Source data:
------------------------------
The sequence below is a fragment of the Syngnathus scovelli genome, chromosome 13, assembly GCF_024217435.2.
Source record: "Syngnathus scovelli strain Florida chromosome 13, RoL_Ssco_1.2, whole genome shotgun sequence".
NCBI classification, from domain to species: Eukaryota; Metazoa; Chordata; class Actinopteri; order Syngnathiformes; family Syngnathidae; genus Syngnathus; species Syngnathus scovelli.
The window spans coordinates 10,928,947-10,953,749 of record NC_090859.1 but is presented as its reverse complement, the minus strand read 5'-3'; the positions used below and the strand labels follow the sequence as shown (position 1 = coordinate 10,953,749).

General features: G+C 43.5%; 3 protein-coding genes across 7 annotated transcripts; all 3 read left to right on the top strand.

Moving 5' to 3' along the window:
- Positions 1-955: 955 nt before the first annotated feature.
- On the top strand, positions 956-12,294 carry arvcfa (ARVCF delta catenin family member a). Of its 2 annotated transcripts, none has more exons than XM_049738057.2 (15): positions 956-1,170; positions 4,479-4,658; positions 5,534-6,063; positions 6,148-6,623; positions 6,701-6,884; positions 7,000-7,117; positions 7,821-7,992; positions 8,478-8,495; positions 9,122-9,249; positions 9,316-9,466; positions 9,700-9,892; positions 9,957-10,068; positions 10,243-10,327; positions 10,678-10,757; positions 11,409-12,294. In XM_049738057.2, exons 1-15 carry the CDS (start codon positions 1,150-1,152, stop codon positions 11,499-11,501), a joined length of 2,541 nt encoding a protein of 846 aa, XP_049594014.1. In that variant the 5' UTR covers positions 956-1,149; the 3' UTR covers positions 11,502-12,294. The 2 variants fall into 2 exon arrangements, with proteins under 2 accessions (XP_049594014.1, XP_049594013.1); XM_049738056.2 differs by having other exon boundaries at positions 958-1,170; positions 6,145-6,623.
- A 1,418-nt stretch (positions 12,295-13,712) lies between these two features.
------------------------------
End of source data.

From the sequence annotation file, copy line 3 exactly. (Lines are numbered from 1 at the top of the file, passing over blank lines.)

NCBI classification, from domain to species: Eukaryota; Metazoa; Chordata; class Actinopteri; order Syngnathiformes; family Syngnathidae; genus Syngnathus; species Syngnathus scovelli.